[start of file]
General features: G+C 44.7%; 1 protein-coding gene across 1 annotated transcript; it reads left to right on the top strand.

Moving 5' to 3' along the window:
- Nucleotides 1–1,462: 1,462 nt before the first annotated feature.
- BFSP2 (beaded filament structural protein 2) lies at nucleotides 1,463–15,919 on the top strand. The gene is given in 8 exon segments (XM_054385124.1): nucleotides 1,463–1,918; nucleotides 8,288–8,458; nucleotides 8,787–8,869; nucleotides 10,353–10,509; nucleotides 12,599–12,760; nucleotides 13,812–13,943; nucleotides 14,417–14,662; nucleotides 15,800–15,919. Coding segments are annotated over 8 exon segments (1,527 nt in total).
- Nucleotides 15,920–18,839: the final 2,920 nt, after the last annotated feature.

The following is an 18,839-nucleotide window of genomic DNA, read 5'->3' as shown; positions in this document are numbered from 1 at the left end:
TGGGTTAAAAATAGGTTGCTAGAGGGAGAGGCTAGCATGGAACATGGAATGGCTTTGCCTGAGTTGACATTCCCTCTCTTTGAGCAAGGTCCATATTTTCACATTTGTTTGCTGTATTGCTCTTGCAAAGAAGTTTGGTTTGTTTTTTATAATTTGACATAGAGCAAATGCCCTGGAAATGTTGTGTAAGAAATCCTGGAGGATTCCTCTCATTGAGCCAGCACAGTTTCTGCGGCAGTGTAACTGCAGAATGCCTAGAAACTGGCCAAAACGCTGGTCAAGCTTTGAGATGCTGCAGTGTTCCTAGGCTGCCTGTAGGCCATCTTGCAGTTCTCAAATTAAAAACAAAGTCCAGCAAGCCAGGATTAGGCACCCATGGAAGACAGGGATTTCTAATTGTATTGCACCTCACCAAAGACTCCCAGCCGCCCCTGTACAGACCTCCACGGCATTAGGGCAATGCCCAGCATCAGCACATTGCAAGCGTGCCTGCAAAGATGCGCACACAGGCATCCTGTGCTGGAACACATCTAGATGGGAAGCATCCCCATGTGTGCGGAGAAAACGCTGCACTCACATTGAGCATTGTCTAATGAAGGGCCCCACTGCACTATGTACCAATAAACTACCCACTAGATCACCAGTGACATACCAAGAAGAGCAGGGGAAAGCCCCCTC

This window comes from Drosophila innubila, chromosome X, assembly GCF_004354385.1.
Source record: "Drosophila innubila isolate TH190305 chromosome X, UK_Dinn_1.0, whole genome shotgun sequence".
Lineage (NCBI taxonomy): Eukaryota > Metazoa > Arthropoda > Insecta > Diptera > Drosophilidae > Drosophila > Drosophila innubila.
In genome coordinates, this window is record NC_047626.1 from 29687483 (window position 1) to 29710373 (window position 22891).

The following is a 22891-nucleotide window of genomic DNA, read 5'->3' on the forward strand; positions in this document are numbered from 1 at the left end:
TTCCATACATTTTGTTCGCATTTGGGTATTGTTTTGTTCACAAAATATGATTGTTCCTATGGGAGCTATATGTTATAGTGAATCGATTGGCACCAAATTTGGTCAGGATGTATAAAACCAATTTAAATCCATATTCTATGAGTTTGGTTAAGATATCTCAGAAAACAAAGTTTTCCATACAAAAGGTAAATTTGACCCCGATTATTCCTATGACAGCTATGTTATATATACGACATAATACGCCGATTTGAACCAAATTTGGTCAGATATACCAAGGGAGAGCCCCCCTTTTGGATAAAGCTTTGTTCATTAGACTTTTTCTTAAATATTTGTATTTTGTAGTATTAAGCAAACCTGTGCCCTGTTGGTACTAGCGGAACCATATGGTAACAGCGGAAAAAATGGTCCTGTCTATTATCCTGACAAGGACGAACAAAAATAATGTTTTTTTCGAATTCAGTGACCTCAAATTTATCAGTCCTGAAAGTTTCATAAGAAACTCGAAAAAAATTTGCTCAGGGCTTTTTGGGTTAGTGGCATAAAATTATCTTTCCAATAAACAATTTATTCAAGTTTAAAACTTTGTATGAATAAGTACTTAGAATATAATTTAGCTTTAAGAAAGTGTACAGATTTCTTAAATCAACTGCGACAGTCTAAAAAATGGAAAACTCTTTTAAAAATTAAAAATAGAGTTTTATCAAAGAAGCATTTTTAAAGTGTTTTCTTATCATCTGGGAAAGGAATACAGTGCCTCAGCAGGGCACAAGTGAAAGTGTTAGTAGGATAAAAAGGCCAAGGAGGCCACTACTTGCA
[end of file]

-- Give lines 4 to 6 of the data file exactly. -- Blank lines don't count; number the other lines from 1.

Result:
- BFSP2 (beaded filament structural protein 2) lies at nucleotides 1,463–15,919 on the top strand. The gene is given in 8 exon segments (XM_054385124.1): nucleotides 1,463–1,918; nucleotides 8,288–8,458; nucleotides 8,787–8,869; nucleotides 10,353–10,509; nucleotides 12,599–12,760; nucleotides 13,812–13,943; nucleotides 14,417–14,662; nucleotides 15,800–15,919. Coding segments are annotated over 8 exon segments (1,527 nt in total).
- Nucleotides 15,920–18,839: the final 2,920 nt, after the last annotated feature.

The following is an 18,839-nucleotide window of genomic DNA, read 5'->3' as shown; positions in this document are numbered from 1 at the left end: